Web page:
Dem. gov. wins on big vetoes in GOP Legislature

JEFFERSON CITY, Mo. (AP) — As the leader of a pro-gun, anti-tax state, Missouri Gov. Jay Nixon has prevailed against the odds.

The Democratic governor successfully defended his vetoes of a sweeping income tax cut and an aggressive gun-rights bill in a Republican-dominated Legislature. Lawmakers did override a record number of his vetoes during a Wednesday session that ran until midnight — just not on the biggest issues at the core of Republican Party philosophies.

The Missouri veto session delivered a sobering reminder to legislators that single-party dominance is no guarantee of results, not even in the roughly two dozen states where one party commands enough seats to theoretically override vetoes without any aid from the opposing party.

In Missouri, “the Republican party’s divisions weighed down on it, and the office of the governor remains a very potent block to the committed agenda of even a supermajority in the state Legislature,” Dave Robertson, a political science professor at the University of Missouri-St. Louis, said Thursday.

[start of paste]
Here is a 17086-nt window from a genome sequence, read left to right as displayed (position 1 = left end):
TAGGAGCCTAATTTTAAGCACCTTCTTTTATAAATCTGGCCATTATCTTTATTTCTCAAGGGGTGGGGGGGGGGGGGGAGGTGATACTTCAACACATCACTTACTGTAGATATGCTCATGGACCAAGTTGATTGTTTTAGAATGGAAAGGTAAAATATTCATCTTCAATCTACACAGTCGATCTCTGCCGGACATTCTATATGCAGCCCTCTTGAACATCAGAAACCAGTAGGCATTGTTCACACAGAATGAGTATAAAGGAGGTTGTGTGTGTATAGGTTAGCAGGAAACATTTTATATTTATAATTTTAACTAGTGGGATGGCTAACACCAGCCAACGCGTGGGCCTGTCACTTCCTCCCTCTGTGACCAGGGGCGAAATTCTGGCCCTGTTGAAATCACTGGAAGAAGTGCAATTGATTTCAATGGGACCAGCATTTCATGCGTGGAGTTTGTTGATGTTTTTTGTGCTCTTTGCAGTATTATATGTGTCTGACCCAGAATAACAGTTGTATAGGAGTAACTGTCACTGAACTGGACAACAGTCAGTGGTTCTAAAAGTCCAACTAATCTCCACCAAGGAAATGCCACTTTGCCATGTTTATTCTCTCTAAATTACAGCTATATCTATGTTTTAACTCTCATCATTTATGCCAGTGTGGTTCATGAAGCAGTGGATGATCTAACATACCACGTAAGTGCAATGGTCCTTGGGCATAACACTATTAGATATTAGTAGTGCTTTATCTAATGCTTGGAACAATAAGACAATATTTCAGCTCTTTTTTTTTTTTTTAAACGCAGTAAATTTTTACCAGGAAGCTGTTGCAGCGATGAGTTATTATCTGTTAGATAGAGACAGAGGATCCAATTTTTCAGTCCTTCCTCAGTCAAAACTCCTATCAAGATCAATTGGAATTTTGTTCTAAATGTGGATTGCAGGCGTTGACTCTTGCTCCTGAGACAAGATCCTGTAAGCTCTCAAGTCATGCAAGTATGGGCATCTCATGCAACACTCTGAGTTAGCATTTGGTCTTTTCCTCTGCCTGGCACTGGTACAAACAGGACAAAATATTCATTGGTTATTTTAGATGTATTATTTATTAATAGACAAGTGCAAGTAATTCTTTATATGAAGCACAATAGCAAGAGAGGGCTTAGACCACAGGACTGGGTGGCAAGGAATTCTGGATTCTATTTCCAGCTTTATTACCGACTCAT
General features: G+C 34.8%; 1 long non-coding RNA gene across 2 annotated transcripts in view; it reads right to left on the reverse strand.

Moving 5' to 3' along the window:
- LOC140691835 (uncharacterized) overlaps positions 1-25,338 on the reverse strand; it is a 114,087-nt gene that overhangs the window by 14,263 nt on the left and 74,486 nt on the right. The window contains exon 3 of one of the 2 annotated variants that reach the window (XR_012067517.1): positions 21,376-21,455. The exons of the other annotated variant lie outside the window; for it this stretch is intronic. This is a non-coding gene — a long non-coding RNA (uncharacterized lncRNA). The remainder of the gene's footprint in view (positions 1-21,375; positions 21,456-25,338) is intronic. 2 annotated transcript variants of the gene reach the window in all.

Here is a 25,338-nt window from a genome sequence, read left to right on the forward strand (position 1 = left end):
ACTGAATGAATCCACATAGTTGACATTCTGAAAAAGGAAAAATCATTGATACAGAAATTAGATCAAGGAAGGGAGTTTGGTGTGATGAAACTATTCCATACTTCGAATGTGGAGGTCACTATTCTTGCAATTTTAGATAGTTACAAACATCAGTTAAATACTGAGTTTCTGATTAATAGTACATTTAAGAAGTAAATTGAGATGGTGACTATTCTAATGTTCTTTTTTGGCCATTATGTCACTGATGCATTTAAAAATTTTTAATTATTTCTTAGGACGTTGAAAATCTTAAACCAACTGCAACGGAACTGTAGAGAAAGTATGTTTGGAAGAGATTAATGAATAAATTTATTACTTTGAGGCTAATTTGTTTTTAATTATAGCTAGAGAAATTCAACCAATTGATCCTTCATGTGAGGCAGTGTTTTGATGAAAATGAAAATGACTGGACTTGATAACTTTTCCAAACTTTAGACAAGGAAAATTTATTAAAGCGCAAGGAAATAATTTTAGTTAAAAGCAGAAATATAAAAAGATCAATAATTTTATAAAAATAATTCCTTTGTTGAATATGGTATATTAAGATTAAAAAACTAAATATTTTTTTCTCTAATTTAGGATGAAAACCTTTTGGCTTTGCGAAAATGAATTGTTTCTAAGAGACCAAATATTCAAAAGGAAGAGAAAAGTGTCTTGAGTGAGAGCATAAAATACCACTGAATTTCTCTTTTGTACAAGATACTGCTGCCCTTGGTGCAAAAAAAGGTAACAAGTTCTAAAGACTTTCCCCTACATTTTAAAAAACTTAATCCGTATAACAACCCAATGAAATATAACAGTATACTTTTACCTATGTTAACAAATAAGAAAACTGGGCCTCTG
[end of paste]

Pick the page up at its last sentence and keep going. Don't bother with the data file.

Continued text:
All but four states now have single-party control of their legislatures, the highest amount in three decades, according to the National Conference of State Legislatures. But Missouri and Arkansas are the only states where a one party holds a technically veto-proof majority and another party control’s the governor’s office.

Missouri’s GOP legislative leaders had thought they would be able use their first supermajorities since the Civil War era to reshape Missouri’s economy. Their marque legislation would have enacted Missouri’s first income tax rate reduction in more than 90 years. But 15 of the 109 House Republicans broke from party to help sustain Nixon’s veto.

On Thursday, House Speaker Tim Jones attempted to put a positive construction on the veto session while simultaneously expressing his disappointment.

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